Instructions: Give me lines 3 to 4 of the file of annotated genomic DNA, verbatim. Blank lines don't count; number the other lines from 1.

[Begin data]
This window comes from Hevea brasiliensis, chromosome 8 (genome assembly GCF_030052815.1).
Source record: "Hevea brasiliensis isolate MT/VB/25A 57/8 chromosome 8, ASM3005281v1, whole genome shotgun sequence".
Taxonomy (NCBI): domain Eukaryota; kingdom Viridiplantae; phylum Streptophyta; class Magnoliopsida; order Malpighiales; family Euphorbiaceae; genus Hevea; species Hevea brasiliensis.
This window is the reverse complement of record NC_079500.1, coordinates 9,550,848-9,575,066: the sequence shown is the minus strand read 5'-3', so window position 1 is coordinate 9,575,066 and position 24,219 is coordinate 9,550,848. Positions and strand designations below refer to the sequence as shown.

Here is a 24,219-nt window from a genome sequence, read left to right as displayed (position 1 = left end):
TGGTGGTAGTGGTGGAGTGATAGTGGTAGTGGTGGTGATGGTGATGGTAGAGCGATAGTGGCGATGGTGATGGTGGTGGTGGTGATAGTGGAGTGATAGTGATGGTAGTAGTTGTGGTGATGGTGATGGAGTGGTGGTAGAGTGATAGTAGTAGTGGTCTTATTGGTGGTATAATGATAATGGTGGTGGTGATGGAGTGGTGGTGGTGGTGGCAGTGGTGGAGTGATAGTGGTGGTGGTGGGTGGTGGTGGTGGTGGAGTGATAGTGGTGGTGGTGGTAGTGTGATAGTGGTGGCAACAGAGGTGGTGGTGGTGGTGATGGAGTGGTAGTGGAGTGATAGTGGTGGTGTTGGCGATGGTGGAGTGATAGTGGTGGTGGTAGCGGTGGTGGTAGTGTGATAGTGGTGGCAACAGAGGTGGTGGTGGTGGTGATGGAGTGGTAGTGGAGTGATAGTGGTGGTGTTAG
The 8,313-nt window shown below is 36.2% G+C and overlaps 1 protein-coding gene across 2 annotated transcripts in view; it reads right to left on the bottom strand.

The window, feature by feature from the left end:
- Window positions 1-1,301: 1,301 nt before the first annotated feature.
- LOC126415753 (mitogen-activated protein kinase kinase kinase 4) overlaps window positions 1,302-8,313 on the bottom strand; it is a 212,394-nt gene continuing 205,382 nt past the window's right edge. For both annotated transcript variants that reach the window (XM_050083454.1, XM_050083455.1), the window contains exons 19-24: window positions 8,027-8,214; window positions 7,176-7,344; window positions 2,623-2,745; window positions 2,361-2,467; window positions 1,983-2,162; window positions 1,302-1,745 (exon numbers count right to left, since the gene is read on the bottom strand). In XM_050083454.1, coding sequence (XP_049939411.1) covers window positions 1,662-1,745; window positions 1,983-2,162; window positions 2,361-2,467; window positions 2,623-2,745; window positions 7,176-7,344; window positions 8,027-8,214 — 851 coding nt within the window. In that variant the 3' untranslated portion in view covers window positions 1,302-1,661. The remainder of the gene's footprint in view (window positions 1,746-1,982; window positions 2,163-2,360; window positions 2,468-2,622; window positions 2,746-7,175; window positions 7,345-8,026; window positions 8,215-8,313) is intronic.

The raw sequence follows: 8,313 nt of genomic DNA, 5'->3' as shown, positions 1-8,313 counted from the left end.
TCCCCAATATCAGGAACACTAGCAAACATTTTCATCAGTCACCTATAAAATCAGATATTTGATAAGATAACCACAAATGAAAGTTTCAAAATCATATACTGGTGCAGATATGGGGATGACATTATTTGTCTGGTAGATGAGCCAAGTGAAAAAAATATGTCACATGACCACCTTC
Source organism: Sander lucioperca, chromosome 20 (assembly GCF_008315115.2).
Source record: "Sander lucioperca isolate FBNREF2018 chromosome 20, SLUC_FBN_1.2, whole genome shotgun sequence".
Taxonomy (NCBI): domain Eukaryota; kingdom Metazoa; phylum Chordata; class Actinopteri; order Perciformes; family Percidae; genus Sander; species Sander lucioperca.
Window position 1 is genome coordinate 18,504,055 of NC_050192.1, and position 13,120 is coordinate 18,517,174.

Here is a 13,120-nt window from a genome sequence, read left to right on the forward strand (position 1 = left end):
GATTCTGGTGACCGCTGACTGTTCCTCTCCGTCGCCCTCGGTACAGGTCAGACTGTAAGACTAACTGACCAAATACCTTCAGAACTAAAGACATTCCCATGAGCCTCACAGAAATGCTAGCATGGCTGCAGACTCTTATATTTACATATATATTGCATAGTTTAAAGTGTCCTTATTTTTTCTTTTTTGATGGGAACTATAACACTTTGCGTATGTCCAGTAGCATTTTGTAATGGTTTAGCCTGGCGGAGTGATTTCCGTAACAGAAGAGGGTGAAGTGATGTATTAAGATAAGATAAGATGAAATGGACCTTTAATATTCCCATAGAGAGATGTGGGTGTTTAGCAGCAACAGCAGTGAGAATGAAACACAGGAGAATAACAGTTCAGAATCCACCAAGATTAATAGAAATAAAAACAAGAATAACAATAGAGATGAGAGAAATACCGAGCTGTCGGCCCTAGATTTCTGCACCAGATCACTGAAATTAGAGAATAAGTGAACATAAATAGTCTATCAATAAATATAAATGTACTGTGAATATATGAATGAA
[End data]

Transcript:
Taxonomy (NCBI): domain Eukaryota; kingdom Viridiplantae; phylum Streptophyta; class Magnoliopsida; order Malpighiales; family Euphorbiaceae; genus Hevea; species Hevea brasiliensis.
This window is the reverse complement of record NC_079500.1, coordinates 9,550,848-9,575,066: the sequence shown is the minus strand read 5'-3', so window position 1 is coordinate 9,575,066 and position 24,219 is coordinate 9,550,848. Positions and strand designations below refer to the sequence as shown.